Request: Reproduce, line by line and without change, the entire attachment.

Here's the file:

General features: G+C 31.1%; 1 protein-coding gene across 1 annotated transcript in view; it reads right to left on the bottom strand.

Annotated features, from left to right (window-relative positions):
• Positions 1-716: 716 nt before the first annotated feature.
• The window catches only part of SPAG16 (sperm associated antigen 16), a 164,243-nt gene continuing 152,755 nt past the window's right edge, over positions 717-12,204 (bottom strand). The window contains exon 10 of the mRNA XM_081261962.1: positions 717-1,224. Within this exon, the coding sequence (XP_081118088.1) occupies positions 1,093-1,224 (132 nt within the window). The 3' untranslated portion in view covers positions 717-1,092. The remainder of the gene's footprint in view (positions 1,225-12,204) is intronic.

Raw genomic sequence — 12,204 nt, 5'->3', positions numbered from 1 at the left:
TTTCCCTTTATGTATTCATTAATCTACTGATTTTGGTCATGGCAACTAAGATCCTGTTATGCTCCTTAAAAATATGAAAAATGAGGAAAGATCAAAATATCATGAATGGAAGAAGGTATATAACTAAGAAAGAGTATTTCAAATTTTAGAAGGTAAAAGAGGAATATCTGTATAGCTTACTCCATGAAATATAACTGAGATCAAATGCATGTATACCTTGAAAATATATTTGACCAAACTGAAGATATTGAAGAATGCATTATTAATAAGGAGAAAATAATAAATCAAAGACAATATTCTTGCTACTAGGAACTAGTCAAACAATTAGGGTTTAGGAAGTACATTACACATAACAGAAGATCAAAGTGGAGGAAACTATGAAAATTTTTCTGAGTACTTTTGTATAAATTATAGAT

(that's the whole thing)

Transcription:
General features: G+C 31.1%; 1 protein-coding gene across 1 annotated transcript in view; it reads right to left on the bottom strand.

Annotated features, from left to right (window-relative positions):
• Positions 1-716: 716 nt before the first annotated feature.
• The window catches only part of SPAG16 (sperm associated antigen 16), a 164,243-nt gene continuing 152,755 nt past the window's right edge, over positions 717-12,204 (bottom strand). The window contains exon 10 of the mRNA XM_081261962.1: positions 717-1,224. Within this exon, the coding sequence (XP_081118088.1) occupies positions 1,093-1,224 (132 nt within the window). The 3' untranslated portion in view covers positions 717-1,092. The remainder of the gene's footprint in view (positions 1,225-12,204) is intronic.

Raw genomic sequence — 12,204 nt, 5'->3', positions numbered from 1 at the left:
TTTCCCTTTATGTATTCATTAATCTACTGATTTTGGTCATGGCAACTAAGATCCTGTTATGCTCCTTAAAAATATGAAAAATGAGGAAAGATCAAAATATCATGAATGGAAGAAGGTATATAACTAAGAAAGAGTATTTCAAATTTTAGAAGGTAAAAGAGGAATATCTGTATAGCTTACTCCATGAAATATAACTGAGATCAAATGCATGTATACCTTGAAAATATATTTGACCAAACTGAAGATATTGAAGAATGCATTATTAATAAGGAGAAAATAATAAATCAAAGACAATATTCTTGCTACTAGGAACTAGTCAAACAATTAGGGTTTAGGAAGTACATTACACATAACAGAAGATCAAAGTGGAGGAAACTATGAAAATTTTTCTGAGTACTTTTGTATAAATTATAGAT